The rumours were true, for once the idle chatter on social media had a basis. Michael Appleton has left Lincoln City Football Club.
Some are crestfallen, others delighted, which is a clear reflection of how divided fans are and how differently people feel this season has gone. The ‘glass half full’ brigade, of which I’m a paid-up member, see 17th in League One as a decent finish, if not spectacular. The ‘glass half empty’ brigade sees the lacklustre home performances and lack of attacking intent (at times) as a failure, and believe this squad could, and should have finished much higher. They’re happy this morning. I’m not.
Something big always happens when I can’t cover it immediately. When Michael was appointed I was on holiday and when he leaves, I was on the beers, an all-dayer celebrating the start of the summer break. We watched the Oasis tribute act outside the ground, and it was there the news began to filter through. At first, just whispers. Then, John Percy and Pete O’Rourke tweeted about it, at which point you know it’s pretty much true. I’d had an inkling since midweek, hence discussing it on the podcast, and as soon as those journos put something out, that was that.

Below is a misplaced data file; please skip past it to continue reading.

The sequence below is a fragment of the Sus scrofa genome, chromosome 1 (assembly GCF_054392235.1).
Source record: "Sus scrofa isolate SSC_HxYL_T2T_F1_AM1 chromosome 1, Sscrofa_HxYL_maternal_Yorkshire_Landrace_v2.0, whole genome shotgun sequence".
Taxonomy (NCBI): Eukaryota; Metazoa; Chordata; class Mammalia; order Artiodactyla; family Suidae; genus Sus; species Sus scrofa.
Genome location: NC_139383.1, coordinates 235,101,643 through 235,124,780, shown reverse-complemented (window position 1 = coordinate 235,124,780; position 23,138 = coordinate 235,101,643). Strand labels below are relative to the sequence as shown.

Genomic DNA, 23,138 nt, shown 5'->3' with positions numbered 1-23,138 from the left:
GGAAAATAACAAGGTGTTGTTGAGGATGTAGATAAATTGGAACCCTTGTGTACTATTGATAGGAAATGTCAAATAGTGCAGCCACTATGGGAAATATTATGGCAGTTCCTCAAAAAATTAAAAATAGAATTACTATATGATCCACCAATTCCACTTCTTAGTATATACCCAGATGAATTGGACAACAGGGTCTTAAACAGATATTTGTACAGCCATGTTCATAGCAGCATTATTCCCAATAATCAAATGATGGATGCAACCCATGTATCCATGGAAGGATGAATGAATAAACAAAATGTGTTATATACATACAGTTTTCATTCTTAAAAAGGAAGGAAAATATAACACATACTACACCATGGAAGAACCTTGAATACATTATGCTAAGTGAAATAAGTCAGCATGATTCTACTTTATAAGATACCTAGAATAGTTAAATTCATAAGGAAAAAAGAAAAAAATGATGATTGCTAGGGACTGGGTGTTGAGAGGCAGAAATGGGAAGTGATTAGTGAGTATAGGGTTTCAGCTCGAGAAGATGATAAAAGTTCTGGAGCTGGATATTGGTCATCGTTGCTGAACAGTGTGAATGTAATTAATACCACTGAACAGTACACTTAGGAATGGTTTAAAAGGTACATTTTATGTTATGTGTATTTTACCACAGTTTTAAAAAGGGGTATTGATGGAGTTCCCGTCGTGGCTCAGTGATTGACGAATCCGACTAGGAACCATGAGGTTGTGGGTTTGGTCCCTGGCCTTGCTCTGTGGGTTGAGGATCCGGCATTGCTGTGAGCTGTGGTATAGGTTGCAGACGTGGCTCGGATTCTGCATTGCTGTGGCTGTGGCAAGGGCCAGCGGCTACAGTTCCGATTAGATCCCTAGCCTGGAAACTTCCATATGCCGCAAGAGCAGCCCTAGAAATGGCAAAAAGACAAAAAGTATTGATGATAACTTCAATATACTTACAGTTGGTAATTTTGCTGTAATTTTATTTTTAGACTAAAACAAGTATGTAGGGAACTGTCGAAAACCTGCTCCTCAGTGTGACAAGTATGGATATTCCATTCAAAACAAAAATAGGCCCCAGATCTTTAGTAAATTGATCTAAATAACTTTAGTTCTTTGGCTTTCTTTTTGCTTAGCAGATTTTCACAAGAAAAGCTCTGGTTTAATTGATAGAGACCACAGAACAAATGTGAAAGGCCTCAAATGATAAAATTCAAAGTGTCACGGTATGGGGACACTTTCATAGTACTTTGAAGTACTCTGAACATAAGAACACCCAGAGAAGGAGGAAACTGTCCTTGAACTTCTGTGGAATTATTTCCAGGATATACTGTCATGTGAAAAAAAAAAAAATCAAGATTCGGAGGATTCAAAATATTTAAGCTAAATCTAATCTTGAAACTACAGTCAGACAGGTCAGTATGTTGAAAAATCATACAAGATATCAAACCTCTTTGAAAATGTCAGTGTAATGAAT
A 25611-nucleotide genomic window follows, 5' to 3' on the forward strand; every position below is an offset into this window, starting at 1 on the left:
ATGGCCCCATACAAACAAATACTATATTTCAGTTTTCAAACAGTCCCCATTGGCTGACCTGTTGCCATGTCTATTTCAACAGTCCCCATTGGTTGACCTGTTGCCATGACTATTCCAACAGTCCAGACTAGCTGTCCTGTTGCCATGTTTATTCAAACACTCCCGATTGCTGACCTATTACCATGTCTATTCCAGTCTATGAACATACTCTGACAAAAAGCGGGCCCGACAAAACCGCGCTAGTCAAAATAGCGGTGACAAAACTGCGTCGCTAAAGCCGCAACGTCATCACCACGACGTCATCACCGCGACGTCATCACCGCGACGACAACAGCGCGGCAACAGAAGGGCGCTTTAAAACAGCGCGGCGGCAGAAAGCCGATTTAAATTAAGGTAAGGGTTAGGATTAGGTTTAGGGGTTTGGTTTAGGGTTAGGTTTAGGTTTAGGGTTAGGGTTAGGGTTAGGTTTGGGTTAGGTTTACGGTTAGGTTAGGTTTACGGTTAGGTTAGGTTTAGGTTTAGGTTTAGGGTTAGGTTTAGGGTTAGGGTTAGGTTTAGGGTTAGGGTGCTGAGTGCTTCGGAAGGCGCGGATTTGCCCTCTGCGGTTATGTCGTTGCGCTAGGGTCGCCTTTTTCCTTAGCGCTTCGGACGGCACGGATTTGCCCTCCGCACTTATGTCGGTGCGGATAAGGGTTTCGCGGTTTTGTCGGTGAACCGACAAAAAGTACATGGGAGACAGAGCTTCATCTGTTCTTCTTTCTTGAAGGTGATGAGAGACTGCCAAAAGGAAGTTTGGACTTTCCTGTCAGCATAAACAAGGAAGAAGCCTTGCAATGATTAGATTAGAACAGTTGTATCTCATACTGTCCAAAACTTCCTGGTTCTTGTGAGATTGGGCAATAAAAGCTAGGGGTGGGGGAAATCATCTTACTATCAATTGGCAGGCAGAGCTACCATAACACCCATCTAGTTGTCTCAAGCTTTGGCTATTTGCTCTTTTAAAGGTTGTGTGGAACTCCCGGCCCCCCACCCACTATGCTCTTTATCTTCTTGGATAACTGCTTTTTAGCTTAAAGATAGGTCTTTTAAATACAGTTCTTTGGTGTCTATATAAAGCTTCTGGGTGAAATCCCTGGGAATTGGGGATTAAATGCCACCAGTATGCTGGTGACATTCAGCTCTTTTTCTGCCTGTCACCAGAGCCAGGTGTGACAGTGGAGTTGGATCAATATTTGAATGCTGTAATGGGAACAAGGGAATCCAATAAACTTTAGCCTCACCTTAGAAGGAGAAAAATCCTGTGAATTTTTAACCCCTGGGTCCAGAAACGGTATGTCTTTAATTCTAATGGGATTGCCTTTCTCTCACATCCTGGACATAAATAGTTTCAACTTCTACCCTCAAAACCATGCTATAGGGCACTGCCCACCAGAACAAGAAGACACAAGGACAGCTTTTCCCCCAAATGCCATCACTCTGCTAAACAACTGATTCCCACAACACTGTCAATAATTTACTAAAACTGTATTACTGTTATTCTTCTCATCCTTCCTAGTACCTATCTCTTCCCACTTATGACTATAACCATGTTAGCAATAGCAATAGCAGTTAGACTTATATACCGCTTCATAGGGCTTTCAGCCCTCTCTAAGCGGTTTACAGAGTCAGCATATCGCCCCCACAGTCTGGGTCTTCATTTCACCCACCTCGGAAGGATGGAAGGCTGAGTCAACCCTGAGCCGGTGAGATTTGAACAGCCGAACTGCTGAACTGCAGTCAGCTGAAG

My initial reaction is one of sadness. I remember when Dan and Nick left, that day I was devastated, as if the future had been cast in doubt, but this isn’t the same feeling. I’m sad because I believe Michael is a good coach, a man who has been desperately unlucky with the injury situation and a few other factors this campaign. I feel that there was more to come from this team, and we were close to being capable of 12th, rather than 17th, which would have been a solid finish. I don’t think Michael Appleton has failed at Lincoln City, not one bit. However, I can see a future ahead. I can see where the club is heading, and that there’s a framework in place that will allow a new Head Coach to come in and slide into the role with relative ease. For that reason, I’m not distraught as I felt in September 2019, just a bit sad.
Let’s not take away what Michael has achieved at this club. He came in after some truly wonderful seasons under Dan and Nick, and had to rebuild a side that nobody thought needed rebuilding. That first season was tough but had Covid not bitten, I have no doubt we’d still have stayed up. Michael helped attract Anthony Scully and Tayo Edun to the club, players who have either been sold for profit, or could well be in the future. Over the summer, he built a squad we expected nothing from, that got us to within a whisker of the Championship.